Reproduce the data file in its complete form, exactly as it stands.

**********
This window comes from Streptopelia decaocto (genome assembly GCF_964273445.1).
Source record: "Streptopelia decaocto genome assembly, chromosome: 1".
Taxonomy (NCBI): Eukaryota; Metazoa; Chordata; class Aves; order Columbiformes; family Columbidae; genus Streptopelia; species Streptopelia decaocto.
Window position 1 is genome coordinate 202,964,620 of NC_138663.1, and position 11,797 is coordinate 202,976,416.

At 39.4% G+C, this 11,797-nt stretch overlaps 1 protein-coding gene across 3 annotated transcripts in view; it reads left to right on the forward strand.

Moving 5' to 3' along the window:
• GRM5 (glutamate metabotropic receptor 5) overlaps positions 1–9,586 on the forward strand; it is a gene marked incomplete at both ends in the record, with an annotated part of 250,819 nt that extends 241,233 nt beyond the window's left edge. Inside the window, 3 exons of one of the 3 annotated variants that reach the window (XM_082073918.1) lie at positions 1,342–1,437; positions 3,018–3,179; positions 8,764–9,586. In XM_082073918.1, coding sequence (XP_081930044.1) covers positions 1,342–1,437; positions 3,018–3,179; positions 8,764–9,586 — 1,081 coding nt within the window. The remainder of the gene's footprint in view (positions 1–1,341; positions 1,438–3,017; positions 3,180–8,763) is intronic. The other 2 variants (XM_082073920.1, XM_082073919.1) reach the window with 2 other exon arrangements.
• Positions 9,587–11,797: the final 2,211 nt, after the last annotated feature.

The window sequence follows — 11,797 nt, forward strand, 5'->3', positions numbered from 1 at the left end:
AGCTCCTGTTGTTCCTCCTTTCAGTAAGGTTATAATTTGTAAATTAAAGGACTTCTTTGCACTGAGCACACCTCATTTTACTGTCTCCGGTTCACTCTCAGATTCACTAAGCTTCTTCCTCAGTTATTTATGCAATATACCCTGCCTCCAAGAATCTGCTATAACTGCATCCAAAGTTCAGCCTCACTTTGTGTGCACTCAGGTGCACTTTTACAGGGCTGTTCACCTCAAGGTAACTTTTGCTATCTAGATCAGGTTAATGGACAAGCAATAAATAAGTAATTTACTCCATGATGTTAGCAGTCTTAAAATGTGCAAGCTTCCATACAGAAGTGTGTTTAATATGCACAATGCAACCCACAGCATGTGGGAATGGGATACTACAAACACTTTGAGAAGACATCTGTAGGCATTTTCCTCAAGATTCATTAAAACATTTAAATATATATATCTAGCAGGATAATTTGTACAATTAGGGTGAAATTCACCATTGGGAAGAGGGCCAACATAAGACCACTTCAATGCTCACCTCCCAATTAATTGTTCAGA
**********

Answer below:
This window comes from Streptopelia decaocto (genome assembly GCF_964273445.1).
Source record: "Streptopelia decaocto genome assembly, chromosome: 1".
Taxonomy (NCBI): Eukaryota; Metazoa; Chordata; class Aves; order Columbiformes; family Columbidae; genus Streptopelia; species Streptopelia decaocto.
Window position 1 is genome coordinate 202,964,620 of NC_138663.1, and position 11,797 is coordinate 202,976,416.

At 39.4% G+C, this 11,797-nt stretch overlaps 1 protein-coding gene across 3 annotated transcripts in view; it reads left to right on the forward strand.

Moving 5' to 3' along the window:
• GRM5 (glutamate metabotropic receptor 5) overlaps positions 1–9,586 on the forward strand; it is a gene marked incomplete at both ends in the record, with an annotated part of 250,819 nt that extends 241,233 nt beyond the window's left edge. Inside the window, 3 exons of one of the 3 annotated variants that reach the window (XM_082073918.1) lie at positions 1,342–1,437; positions 3,018–3,179; positions 8,764–9,586. In XM_082073918.1, coding sequence (XP_081930044.1) covers positions 1,342–1,437; positions 3,018–3,179; positions 8,764–9,586 — 1,081 coding nt within the window. The remainder of the gene's footprint in view (positions 1–1,341; positions 1,438–3,017; positions 3,180–8,763) is intronic. The other 2 variants (XM_082073920.1, XM_082073919.1) reach the window with 2 other exon arrangements.
• Positions 9,587–11,797: the final 2,211 nt, after the last annotated feature.

The window sequence follows — 11,797 nt, forward strand, 5'->3', positions numbered from 1 at the left end:
AGCTCCTGTTGTTCCTCCTTTCAGTAAGGTTATAATTTGTAAATTAAAGGACTTCTTTGCACTGAGCACACCTCATTTTACTGTCTCCGGTTCACTCTCAGATTCACTAAGCTTCTTCCTCAGTTATTTATGCAATATACCCTGCCTCCAAGAATCTGCTATAACTGCATCCAAAGTTCAGCCTCACTTTGTGTGCACTCAGGTGCACTTTTACAGGGCTGTTCACCTCAAGGTAACTTTTGCTATCTAGATCAGGTTAATGGACAAGCAATAAATAAGTAATTTACTCCATGATGTTAGCAGTCTTAAAATGTGCAAGCTTCCATACAGAAGTGTGTTTAATATGCACAATGCAACCCACAGCATGTGGGAATGGGATACTACAAACACTTTGAGAAGACATCTGTAGGCATTTTCCTCAAGATTCATTAAAACATTTAAATATATATATCTAGCAGGATAATTTGTACAATTAGGGTGAAATTCACCATTGGGAAGAGGGCCAACATAAGACCACTTCAATGCTCACCTCCCAATTAATTGTTCAGA